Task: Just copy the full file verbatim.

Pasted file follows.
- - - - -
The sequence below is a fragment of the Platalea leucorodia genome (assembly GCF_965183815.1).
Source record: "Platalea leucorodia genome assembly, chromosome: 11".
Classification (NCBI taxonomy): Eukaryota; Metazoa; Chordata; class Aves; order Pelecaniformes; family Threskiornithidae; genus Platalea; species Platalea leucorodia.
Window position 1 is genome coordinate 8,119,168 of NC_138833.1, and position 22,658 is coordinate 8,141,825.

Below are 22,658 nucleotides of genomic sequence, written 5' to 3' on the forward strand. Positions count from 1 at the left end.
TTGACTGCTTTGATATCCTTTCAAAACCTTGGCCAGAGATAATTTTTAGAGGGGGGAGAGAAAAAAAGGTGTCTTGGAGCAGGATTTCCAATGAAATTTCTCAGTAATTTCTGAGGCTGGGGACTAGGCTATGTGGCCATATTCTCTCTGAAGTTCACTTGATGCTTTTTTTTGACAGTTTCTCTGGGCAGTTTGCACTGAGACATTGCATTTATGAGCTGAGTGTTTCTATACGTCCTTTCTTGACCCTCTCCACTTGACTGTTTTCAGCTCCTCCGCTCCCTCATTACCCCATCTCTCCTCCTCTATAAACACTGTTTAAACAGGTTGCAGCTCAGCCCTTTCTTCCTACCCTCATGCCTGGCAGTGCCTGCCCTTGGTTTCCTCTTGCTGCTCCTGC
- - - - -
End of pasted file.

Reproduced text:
The sequence below is a fragment of the Platalea leucorodia genome (assembly GCF_965183815.1).
Source record: "Platalea leucorodia genome assembly, chromosome: 11".
Classification (NCBI taxonomy): Eukaryota; Metazoa; Chordata; class Aves; order Pelecaniformes; family Threskiornithidae; genus Platalea; species Platalea leucorodia.
Window position 1 is genome coordinate 8,119,168 of NC_138833.1, and position 22,658 is coordinate 8,141,825.

Below are 22,658 nucleotides of genomic sequence, written 5' to 3' on the forward strand. Positions count from 1 at the left end.
TTGACTGCTTTGATATCCTTTCAAAACCTTGGCCAGAGATAATTTTTAGAGGGGGGAGAGAAAAAAAGGTGTCTTGGAGCAGGATTTCCAATGAAATTTCTCAGTAATTTCTGAGGCTGGGGACTAGGCTATGTGGCCATATTCTCTCTGAAGTTCACTTGATGCTTTTTTTTGACAGTTTCTCTGGGCAGTTTGCACTGAGACATTGCATTTATGAGCTGAGTGTTTCTATACGTCCTTTCTTGACCCTCTCCACTTGACTGTTTTCAGCTCCTCCGCTCCCTCATTACCCCATCTCTCCTCCTCTATAAACACTGTTTAAACAGGTTGCAGCTCAGCCCTTTCTTCCTACCCTCATGCCTGGCAGTGCCTGCCCTTGGTTTCCTCTTGCTGCTCCTGC